Moscow has the 9 May parades and processions. So, going back to my main realization, we are all the same, but we express ourselves in a different way, with varying degrees of introversion or extroversion, in different settings, trying to fool ourselves into thinking that we are doing something unique, with our own language.
Strangely enough though, we are always trying to compare ourselves to others, seeing them as either superior or inferior, more Christian or less Christian, more Muslim or less Muslim, more civilized or less civilized, more authentic or less authentic. Our cultural upbringing is our blessing and our curse.
MS: Brazil, your country of birth, is going through an endless crisis, as corruption and polarization have become common. Meanwhile, in Russia, freedom of expression and political participation is often curtailed by the regime. What can you tell us about these two, very different, crisis?
LLS: They are not as different as you might think. Both crises are features of a trend towards stasis in the democratic scene. The majority of Russians, with some very notable exceptions, have become rather jaded with regards to how much they could achieve by voting, as the result is always the same.
The regime works relentlessly to deprive them of viable options, and there is a growing risk that their machine might have become too efficient at that. It is an environment that is wary of sudden changes, and where the unpalatable items in their agenda – suppression of the rights of “undesirables, almost full control of the media by the government, the pursuing of an untenable economic policy based almost on oil and gas – is offset by the distribution of benefits to the elderly in an ageing population, and the constant expansion of facilities and services in a few privileged cities (Moscow, St. Petersburg, Sochi, key towns in Siberia) at the expense of the impoverishment of the country.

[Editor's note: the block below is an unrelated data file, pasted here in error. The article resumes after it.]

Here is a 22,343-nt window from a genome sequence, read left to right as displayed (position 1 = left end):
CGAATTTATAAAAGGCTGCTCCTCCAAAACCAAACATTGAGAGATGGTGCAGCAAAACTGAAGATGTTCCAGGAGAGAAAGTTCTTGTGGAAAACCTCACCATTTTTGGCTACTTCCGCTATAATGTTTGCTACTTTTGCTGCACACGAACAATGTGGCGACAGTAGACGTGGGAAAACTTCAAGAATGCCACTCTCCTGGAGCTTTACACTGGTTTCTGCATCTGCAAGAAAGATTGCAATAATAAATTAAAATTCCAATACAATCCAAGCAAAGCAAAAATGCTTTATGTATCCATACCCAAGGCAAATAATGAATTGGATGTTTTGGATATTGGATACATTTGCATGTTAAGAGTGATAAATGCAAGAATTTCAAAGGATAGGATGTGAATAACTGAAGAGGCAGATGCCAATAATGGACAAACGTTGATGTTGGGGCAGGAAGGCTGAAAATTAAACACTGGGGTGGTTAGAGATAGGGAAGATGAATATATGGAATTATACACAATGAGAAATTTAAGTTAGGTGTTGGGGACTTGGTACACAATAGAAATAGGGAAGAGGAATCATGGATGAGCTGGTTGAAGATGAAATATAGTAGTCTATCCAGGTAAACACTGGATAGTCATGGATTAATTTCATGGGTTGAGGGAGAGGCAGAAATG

It is important to note, though, that none of that is new. It has, in a way, always happened, since Czarist times, and will keep on happening, in the minds of many Russians. What is familiar and known is always better than the unplanned and the unknown, and they had a very painful lesson with unchecked “democracy” and “capitalism” under the rule of Boris Yeltsin, which led millions to poverty and economic instability. Stability seems to be at the top of the Russian mindset, and it should be pursued at all costs. Vladimir Putin was the answer to their prayers.
What is happening in Brazil is a process of awakening but also quick jadedness. Many Brazilians who came out of poverty joined the middle classes in protesting for changes, but are beginning to realize that the political system has been “rigged”, to use a Trumpism, against them for a long time, maybe since its very beginning.
There is the dismal disillusionment about the value of taking part in politics, as they are under the impression that every single politician is corrupt, at least the ones they do not support.
Ricardo Boechat, one of the most popular newsreaders in Brazilian media, calls this process the footballization of politics – people start consuming political news like sports and taking political sides on social media is a kind of a national pastime, with truculent and foul-mouthed “debates” about which side is better, as if they were supporting their local football team.